The manufacture of bioelectronics designed to adhere to skin typically requires the use of expensive precursor materials, costly fabrication facilities and complex fabrication processes. Researchers at the University of Missouri put pencil to paper, literally, to expand the accessibility of wearable health monitors. A variety of medical sensors drawn on paper with a common graphite pencil can be applied to skin in a do-it-yourself approach to device design.

Pencils with a graphite content of 90% or more conduct enough electricity for common biomedical sensing Pencils and paper could be used to design wearable devices that monitor personal health. Source: University of MissouriPencils and paper could be used to design wearable devices that monitor personal health. Source: University of Missouriapplications. Pencil-drawn graphite patterns function as conductive traces and sensing electrodes, and office-copy papers serve as flexible supporting substrates. The method was used to produce disposable devices that perform real-time and continuous monitoring of a range of parameters, including skin temperatures, electrocardiograms, heart rates and glucose. A transdermal drug-delivery device and an electric harvester that uses humidity to generate power were also prepared with pencil.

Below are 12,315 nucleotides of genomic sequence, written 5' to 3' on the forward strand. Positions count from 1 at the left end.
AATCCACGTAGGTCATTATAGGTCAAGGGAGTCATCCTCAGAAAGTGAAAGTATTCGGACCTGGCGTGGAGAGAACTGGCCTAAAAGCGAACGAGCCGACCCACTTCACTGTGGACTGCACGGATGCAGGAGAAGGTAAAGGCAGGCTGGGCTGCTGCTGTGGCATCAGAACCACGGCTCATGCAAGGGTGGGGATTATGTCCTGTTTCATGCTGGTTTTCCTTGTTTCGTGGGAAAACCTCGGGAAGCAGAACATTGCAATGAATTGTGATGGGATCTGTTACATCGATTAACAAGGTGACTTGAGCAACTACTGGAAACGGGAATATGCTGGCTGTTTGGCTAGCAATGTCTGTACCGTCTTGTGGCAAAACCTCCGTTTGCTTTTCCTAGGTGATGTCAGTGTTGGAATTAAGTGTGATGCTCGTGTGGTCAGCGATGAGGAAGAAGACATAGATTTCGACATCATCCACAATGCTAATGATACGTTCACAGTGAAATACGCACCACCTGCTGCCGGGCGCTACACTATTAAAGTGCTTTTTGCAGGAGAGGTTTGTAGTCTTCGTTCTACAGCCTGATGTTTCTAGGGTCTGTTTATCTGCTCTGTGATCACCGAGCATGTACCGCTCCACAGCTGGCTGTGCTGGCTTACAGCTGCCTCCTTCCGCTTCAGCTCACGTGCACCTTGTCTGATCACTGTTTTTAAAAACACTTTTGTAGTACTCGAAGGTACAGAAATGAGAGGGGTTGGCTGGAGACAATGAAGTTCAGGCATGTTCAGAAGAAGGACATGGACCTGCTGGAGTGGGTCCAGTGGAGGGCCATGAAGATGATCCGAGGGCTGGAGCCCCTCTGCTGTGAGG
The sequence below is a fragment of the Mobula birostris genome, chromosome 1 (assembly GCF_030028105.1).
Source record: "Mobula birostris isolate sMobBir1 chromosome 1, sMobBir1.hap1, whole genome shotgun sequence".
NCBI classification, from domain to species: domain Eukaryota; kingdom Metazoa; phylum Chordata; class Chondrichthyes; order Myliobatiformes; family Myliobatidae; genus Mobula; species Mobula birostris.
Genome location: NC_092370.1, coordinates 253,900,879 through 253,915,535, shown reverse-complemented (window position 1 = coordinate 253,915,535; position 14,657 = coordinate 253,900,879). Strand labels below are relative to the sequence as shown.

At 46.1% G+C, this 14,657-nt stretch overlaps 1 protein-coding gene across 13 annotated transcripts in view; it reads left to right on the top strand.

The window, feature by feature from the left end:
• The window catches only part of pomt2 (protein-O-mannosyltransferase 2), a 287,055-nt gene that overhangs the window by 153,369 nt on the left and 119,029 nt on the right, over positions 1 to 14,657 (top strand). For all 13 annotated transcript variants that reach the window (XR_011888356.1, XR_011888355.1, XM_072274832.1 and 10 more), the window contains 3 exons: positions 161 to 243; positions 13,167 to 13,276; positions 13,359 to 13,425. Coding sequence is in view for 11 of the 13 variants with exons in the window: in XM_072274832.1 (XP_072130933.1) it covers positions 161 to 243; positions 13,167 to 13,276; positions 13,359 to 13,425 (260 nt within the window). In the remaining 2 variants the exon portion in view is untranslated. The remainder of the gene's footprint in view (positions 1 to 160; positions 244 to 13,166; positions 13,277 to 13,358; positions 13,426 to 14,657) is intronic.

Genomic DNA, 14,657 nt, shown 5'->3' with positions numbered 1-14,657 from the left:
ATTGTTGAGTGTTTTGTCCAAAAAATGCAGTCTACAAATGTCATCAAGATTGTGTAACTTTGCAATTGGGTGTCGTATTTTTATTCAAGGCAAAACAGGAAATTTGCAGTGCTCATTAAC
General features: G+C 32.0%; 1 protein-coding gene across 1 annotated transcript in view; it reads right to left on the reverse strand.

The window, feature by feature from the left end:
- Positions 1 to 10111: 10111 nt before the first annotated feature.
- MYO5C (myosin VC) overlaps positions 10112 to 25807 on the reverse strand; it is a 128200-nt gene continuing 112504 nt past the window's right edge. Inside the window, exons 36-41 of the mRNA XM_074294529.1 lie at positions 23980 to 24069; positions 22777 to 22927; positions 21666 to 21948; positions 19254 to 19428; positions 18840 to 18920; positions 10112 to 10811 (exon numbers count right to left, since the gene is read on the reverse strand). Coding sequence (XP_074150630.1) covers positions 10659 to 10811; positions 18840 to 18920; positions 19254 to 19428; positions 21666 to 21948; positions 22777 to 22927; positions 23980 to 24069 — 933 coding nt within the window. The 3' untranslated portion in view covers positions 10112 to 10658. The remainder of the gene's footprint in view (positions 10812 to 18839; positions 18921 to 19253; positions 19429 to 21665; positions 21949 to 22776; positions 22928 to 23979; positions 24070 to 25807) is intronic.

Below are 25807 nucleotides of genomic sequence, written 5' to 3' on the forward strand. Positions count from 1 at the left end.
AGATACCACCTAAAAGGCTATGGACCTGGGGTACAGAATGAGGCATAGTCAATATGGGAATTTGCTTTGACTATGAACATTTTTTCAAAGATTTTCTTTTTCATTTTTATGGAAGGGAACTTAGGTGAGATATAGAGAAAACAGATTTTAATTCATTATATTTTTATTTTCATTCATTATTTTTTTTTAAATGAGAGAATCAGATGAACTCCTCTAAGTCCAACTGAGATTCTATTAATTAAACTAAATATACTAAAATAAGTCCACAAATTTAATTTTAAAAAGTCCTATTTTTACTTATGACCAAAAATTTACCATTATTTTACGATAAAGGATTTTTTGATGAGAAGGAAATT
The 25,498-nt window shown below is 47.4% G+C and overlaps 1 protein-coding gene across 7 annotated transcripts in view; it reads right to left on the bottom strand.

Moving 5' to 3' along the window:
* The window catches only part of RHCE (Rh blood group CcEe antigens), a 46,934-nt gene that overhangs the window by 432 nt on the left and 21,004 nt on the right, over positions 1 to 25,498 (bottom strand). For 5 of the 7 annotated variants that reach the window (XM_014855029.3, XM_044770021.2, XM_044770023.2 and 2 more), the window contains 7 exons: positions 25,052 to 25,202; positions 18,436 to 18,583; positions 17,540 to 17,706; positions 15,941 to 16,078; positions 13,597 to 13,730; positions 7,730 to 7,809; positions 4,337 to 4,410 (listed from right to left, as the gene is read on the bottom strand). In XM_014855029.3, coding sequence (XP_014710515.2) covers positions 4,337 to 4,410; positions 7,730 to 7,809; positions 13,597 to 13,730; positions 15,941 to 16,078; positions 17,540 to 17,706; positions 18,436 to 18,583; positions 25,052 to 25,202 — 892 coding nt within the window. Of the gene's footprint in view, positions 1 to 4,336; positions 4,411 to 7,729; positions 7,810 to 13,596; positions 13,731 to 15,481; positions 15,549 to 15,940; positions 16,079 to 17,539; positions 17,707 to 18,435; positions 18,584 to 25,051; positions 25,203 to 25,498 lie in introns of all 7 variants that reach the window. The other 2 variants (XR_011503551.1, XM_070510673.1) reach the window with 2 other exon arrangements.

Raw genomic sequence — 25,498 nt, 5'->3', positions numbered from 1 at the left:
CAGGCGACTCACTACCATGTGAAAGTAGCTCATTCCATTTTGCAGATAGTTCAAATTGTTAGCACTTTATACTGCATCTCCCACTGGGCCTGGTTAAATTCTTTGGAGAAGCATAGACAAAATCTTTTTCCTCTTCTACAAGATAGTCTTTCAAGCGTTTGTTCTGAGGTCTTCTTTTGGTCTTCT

The low-cost technology was also used to produce pencil-paper-based antennas, 2D and 3D circuits with light-emitting diodes and batteries, and biodegradable electronics. This use of widely accessible paper and pencil is expected to provide home healthcare, educational and remote research benefits, particularly during the COVID-19 pandemic.

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